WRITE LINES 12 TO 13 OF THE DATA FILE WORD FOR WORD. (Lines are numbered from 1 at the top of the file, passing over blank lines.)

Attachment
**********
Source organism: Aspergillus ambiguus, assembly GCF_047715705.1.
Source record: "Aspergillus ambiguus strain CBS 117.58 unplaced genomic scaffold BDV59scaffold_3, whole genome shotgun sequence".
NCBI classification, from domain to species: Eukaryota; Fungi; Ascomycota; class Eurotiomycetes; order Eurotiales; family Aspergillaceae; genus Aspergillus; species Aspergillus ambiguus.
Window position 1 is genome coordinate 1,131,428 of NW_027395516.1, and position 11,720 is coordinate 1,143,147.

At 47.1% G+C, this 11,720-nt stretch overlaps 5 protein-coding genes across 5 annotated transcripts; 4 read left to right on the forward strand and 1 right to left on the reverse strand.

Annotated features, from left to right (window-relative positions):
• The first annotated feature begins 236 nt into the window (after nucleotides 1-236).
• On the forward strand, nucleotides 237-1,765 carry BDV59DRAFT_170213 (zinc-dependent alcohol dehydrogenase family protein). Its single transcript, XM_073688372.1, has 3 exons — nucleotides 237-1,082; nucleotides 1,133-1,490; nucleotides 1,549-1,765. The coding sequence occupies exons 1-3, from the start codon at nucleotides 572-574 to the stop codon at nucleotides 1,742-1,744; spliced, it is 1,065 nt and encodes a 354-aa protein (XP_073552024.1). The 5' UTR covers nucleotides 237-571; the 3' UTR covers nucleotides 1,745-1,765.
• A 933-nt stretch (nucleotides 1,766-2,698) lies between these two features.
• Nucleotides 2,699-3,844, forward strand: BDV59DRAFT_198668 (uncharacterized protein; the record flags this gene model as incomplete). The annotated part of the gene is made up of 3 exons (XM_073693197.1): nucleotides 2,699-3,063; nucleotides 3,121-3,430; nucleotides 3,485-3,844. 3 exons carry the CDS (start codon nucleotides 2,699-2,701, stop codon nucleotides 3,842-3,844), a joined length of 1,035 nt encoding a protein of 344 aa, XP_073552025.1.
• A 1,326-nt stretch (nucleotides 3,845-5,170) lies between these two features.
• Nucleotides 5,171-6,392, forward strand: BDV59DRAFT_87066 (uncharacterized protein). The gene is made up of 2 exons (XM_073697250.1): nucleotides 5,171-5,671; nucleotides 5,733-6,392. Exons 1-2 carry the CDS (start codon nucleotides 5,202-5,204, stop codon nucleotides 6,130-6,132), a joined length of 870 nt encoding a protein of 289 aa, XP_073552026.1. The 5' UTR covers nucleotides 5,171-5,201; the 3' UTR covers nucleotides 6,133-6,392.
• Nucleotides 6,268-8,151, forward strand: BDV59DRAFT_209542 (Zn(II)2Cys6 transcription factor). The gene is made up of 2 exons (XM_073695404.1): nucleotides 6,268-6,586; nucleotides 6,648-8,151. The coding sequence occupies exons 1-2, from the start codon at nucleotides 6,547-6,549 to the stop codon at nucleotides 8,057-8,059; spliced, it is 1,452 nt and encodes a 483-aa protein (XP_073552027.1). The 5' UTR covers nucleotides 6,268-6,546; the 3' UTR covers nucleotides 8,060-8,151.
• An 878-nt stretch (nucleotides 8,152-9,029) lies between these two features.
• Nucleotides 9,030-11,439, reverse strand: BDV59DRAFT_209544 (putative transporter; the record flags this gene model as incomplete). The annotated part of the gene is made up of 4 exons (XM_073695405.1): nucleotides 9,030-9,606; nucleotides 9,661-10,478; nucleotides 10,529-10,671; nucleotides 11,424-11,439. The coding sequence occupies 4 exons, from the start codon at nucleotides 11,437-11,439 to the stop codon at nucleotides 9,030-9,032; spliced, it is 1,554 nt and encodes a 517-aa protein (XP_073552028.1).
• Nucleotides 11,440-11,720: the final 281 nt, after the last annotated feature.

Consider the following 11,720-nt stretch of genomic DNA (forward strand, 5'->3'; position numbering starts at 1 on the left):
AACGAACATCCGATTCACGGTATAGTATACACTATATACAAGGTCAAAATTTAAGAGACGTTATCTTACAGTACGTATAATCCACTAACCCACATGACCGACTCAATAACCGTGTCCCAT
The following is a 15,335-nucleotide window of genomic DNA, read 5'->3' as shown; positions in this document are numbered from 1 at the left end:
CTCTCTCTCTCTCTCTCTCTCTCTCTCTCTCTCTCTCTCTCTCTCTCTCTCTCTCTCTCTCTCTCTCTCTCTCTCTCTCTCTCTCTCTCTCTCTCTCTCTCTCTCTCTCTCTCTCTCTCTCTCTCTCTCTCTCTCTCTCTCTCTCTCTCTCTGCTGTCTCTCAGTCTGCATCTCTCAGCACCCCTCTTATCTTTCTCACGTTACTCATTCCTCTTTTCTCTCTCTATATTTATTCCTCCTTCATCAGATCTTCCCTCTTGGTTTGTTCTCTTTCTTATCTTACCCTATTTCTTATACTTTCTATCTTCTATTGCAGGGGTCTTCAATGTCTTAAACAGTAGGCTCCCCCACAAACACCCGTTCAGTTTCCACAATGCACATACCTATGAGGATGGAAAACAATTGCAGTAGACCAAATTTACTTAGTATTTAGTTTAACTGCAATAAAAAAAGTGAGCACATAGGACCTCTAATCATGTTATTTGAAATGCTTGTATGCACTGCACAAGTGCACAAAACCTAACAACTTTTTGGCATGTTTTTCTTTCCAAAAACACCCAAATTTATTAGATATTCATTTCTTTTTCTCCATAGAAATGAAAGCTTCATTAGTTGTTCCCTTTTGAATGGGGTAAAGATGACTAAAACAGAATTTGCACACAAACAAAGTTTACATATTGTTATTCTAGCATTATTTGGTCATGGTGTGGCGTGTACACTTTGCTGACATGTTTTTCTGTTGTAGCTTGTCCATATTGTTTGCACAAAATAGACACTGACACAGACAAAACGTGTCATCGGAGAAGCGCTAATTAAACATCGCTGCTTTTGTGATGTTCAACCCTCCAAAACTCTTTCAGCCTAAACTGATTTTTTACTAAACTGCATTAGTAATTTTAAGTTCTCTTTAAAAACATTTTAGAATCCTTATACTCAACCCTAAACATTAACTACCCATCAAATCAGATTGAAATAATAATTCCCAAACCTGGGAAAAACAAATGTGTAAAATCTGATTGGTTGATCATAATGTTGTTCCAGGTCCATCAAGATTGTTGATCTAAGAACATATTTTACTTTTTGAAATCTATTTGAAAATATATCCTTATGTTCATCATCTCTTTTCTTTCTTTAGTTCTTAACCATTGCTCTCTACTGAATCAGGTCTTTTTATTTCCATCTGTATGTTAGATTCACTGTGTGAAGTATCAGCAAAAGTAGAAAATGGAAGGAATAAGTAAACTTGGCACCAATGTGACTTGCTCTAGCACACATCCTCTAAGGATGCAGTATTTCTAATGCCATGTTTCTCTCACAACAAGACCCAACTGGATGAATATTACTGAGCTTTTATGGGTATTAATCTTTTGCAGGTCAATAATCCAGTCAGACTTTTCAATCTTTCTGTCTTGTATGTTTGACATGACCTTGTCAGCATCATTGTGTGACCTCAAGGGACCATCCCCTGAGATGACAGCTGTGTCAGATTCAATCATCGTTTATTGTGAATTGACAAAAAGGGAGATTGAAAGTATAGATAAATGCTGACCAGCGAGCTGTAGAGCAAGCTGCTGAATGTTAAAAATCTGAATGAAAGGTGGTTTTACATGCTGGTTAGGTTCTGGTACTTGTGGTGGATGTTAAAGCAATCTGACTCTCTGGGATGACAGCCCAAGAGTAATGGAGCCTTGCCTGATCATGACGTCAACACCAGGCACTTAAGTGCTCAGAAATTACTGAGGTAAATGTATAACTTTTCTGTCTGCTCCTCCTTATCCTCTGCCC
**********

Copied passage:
• Nucleotides 5,171-6,392, forward strand: BDV59DRAFT_87066 (uncharacterized protein). The gene is made up of 2 exons (XM_073697250.1): nucleotides 5,171-5,671; nucleotides 5,733-6,392. Exons 1-2 carry the CDS (start codon nucleotides 5,202-5,204, stop codon nucleotides 6,130-6,132), a joined length of 870 nt encoding a protein of 289 aa, XP_073552026.1. The 5' UTR covers nucleotides 5,171-5,201; the 3' UTR covers nucleotides 6,133-6,392.
• Nucleotides 6,268-8,151, forward strand: BDV59DRAFT_209542 (Zn(II)2Cys6 transcription factor). The gene is made up of 2 exons (XM_073695404.1): nucleotides 6,268-6,586; nucleotides 6,648-8,151. The coding sequence occupies exons 1-2, from the start codon at nucleotides 6,547-6,549 to the stop codon at nucleotides 8,057-8,059; spliced, it is 1,452 nt and encodes a 483-aa protein (XP_073552027.1). The 5' UTR covers nucleotides 6,268-6,546; the 3' UTR covers nucleotides 8,060-8,151.